The Court of Appeal has overturned a decision of the High Court, finding that:
The Court of Appeal concluded that the Cabinet Office’s appeal should be allowed. It found that Ms Ellis was no longer entitled to retire at age 55 without a reduction being applied to her pension, nor to benefits calculated on a favourable basis for long service.
Ms Ellis became a prison officer in May 1986. She joined the “Classic” section of the PCSPS and had a right to retire at age 55 without a reduction in pension provided that she was then in service. She was also entitled to double service counting after the first 20 years of her service, i.e. after 20 years, each further year counts as two for the purposes of accruing pension rights.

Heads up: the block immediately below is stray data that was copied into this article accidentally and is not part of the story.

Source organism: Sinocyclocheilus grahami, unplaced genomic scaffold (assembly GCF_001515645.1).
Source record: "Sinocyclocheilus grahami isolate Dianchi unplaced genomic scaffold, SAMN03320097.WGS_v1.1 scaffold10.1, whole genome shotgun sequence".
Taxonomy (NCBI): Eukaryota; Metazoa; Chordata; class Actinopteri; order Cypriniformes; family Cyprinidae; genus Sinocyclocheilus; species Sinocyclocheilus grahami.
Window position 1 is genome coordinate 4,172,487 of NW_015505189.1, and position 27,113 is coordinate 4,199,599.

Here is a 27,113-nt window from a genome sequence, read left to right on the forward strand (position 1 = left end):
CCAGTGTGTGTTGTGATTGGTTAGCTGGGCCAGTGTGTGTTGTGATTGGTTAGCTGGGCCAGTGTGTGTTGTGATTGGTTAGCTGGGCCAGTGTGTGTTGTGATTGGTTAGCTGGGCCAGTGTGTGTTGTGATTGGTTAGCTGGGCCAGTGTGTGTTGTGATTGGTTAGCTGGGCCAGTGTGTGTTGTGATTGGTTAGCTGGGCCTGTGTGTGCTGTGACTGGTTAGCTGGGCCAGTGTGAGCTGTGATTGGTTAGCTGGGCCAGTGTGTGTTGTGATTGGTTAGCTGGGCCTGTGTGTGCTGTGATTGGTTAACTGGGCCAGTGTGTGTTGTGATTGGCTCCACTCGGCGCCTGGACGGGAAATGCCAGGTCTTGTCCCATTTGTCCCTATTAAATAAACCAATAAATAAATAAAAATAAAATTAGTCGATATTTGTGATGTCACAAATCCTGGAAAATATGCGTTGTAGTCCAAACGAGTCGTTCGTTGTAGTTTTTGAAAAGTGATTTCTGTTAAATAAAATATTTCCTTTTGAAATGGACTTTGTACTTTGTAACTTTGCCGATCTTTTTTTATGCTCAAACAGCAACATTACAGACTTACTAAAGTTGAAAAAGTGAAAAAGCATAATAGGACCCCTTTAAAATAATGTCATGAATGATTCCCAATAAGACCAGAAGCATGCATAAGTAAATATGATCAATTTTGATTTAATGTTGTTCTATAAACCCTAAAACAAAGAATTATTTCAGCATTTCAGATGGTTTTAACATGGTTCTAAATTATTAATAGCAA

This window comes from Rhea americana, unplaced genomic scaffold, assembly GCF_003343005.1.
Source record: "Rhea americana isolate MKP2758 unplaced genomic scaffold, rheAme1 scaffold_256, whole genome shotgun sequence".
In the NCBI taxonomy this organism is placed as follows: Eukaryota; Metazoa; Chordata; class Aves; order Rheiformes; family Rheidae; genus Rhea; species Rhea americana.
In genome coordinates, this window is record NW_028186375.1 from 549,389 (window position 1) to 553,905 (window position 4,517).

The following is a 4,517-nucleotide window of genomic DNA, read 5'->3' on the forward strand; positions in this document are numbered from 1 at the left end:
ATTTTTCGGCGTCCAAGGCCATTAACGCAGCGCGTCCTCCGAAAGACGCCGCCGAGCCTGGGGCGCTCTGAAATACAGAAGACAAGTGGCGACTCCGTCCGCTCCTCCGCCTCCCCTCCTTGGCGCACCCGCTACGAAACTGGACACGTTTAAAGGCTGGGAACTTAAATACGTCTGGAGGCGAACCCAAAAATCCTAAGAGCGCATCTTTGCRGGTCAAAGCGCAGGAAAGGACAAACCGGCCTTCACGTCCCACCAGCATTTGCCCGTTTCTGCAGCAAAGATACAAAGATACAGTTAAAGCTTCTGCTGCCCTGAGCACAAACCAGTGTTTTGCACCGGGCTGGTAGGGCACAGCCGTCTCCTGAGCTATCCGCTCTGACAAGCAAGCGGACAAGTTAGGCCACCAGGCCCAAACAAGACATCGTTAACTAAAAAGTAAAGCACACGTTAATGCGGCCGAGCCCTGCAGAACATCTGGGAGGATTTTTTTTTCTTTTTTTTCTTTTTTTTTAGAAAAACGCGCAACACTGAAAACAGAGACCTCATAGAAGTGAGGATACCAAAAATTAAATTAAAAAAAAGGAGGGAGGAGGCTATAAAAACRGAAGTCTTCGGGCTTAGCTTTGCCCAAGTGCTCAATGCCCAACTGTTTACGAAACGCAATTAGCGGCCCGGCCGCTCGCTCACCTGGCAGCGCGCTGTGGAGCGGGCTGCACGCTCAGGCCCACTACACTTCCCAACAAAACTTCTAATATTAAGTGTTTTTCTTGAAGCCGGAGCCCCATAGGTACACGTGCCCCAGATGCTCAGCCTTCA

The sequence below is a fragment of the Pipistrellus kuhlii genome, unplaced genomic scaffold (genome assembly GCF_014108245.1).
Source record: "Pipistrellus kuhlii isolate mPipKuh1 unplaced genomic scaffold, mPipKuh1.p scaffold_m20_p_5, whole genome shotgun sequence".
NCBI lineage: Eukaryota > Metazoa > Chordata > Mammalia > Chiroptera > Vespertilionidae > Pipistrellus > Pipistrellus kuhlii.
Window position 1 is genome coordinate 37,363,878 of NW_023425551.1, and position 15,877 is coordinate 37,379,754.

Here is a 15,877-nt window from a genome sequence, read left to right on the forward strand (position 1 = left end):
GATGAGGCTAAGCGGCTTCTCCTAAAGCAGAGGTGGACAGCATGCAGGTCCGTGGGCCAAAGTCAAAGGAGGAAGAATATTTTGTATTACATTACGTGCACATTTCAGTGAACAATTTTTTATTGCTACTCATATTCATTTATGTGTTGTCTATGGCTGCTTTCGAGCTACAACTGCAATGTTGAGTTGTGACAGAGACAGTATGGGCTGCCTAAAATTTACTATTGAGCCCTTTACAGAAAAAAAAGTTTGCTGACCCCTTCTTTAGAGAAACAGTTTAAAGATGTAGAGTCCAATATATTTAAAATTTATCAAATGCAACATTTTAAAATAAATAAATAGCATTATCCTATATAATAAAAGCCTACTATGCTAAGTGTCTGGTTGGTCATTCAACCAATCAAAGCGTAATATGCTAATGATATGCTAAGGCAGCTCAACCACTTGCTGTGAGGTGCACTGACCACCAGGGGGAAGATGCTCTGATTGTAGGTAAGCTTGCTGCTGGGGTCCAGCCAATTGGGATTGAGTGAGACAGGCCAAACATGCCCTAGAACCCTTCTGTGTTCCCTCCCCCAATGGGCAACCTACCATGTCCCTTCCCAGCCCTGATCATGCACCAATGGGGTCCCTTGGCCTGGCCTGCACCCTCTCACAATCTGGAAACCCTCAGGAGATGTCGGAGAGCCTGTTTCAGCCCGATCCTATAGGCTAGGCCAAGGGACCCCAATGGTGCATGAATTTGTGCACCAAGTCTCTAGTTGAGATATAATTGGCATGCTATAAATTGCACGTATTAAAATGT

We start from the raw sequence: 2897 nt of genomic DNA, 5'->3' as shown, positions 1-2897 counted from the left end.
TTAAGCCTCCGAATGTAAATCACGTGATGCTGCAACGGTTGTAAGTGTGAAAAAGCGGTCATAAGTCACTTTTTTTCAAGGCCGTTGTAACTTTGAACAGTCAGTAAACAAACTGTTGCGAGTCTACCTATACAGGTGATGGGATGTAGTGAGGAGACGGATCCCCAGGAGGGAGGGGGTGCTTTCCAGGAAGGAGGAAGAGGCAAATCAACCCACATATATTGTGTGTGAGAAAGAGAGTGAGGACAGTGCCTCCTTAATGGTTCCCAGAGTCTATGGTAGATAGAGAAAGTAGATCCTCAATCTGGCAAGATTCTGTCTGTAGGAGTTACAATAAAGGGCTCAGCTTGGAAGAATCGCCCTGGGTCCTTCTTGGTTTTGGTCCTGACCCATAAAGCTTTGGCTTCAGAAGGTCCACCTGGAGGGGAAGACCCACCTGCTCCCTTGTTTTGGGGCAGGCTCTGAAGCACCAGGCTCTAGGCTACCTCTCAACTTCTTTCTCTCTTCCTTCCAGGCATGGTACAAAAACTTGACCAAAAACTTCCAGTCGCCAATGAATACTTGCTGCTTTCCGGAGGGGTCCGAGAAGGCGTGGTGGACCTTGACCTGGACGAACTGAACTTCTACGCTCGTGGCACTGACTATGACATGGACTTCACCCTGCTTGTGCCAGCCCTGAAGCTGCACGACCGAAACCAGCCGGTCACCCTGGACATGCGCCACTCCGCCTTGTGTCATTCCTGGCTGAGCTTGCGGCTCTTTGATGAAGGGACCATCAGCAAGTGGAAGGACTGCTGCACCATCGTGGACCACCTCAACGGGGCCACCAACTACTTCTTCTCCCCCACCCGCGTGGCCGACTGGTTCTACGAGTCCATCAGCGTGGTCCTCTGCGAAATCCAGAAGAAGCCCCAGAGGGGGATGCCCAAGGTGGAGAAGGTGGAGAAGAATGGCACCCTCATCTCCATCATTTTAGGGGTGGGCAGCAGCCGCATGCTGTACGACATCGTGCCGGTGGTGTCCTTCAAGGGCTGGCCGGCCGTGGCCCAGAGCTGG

In 1987 a new scheme was introduced but Ms Ellis’ pension rights (past and future) were not affected.
In 2011, Ms Ellis was informed that she was going to be transferred (under TUPE) to a private sector contractor (G4S).
Broadly, TUPE transfers the employment obligations of a former employer, in respect of transferring employees, to a new employer. But in general, pension benefits do not transfer as TUPE contains an exemption in respect of benefits under occupational pension schemes relating to “old age, invalidity and survivors”.